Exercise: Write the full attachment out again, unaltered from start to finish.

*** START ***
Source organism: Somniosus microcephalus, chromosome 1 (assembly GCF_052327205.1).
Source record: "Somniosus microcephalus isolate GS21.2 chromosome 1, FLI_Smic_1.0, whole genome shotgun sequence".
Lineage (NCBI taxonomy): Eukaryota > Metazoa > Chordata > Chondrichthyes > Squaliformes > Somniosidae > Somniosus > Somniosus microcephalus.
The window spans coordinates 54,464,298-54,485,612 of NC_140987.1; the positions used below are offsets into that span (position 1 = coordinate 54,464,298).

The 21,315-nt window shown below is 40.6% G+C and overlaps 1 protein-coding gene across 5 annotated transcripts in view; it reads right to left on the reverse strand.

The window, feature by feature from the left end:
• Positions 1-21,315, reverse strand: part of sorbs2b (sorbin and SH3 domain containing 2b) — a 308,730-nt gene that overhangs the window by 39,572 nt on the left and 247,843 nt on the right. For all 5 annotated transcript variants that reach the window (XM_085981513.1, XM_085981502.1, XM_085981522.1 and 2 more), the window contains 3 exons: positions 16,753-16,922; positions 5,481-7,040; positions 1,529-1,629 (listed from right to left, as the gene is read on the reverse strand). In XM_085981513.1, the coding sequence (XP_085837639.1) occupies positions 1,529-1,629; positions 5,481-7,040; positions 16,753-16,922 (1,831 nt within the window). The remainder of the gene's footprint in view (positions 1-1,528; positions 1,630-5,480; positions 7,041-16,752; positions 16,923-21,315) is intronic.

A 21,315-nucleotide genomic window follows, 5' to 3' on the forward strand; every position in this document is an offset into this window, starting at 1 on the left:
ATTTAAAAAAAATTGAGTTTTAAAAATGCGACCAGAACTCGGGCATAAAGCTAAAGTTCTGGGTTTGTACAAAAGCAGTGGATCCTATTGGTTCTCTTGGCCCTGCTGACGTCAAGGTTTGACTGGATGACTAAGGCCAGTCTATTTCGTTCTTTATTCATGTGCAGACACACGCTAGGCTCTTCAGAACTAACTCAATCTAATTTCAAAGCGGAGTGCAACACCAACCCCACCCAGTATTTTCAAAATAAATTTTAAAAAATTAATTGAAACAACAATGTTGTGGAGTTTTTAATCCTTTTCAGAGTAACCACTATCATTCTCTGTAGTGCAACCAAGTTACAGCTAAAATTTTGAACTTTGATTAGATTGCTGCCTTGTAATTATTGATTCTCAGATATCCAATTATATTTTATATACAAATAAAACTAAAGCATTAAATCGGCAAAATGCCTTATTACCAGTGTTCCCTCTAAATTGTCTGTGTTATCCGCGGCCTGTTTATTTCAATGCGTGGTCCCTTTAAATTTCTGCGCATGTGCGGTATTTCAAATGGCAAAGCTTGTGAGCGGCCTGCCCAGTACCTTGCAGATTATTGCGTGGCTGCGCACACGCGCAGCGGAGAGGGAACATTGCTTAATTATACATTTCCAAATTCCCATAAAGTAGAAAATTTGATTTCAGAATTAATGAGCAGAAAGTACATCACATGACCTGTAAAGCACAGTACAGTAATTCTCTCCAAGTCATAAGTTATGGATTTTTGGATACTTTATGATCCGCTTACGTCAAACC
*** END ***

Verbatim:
Source organism: Somniosus microcephalus, chromosome 1 (assembly GCF_052327205.1).
Source record: "Somniosus microcephalus isolate GS21.2 chromosome 1, FLI_Smic_1.0, whole genome shotgun sequence".
Lineage (NCBI taxonomy): Eukaryota > Metazoa > Chordata > Chondrichthyes > Squaliformes > Somniosidae > Somniosus > Somniosus microcephalus.
The window spans coordinates 54,464,298-54,485,612 of NC_140987.1; the positions used below are offsets into that span (position 1 = coordinate 54,464,298).

The 21,315-nt window shown below is 40.6% G+C and overlaps 1 protein-coding gene across 5 annotated transcripts in view; it reads right to left on the reverse strand.

The window, feature by feature from the left end:
• Positions 1-21,315, reverse strand: part of sorbs2b (sorbin and SH3 domain containing 2b) — a 308,730-nt gene that overhangs the window by 39,572 nt on the left and 247,843 nt on the right. For all 5 annotated transcript variants that reach the window (XM_085981513.1, XM_085981502.1, XM_085981522.1 and 2 more), the window contains 3 exons: positions 16,753-16,922; positions 5,481-7,040; positions 1,529-1,629 (listed from right to left, as the gene is read on the reverse strand). In XM_085981513.1, the coding sequence (XP_085837639.1) occupies positions 1,529-1,629; positions 5,481-7,040; positions 16,753-16,922 (1,831 nt within the window). The remainder of the gene's footprint in view (positions 1-1,528; positions 1,630-5,480; positions 7,041-16,752; positions 16,923-21,315) is intronic.

A 21,315-nucleotide genomic window follows, 5' to 3' on the forward strand; every position in this document is an offset into this window, starting at 1 on the left:
ATTTAAAAAAAATTGAGTTTTAAAAATGCGACCAGAACTCGGGCATAAAGCTAAAGTTCTGGGTTTGTACAAAAGCAGTGGATCCTATTGGTTCTCTTGGCCCTGCTGACGTCAAGGTTTGACTGGATGACTAAGGCCAGTCTATTTCGTTCTTTATTCATGTGCAGACACACGCTAGGCTCTTCAGAACTAACTCAATCTAATTTCAAAGCGGAGTGCAACACCAACCCCACCCAGTATTTTCAAAATAAATTTTAAAAAATTAATTGAAACAACAATGTTGTGGAGTTTTTAATCCTTTTCAGAGTAACCACTATCATTCTCTGTAGTGCAACCAAGTTACAGCTAAAATTTTGAACTTTGATTAGATTGCTGCCTTGTAATTATTGATTCTCAGATATCCAATTATATTTTATATACAAATAAAACTAAAGCATTAAATCGGCAAAATGCCTTATTACCAGTGTTCCCTCTAAATTGTCTGTGTTATCCGCGGCCTGTTTATTTCAATGCGTGGTCCCTTTAAATTTCTGCGCATGTGCGGTATTTCAAATGGCAAAGCTTGTGAGCGGCCTGCCCAGTACCTTGCAGATTATTGCGTGGCTGCGCACACGCGCAGCGGAGAGGGAACATTGCTTAATTATACATTTCCAAATTCCCATAAAGTAGAAAATTTGATTTCAGAATTAATGAGCAGAAAGTACATCACATGACCTGTAAAGCACAGTACAGTAATTCTCTCCAAGTCATAAGTTATGGATTTTTGGATACTTTATGATCCGCTTACGTCAAACC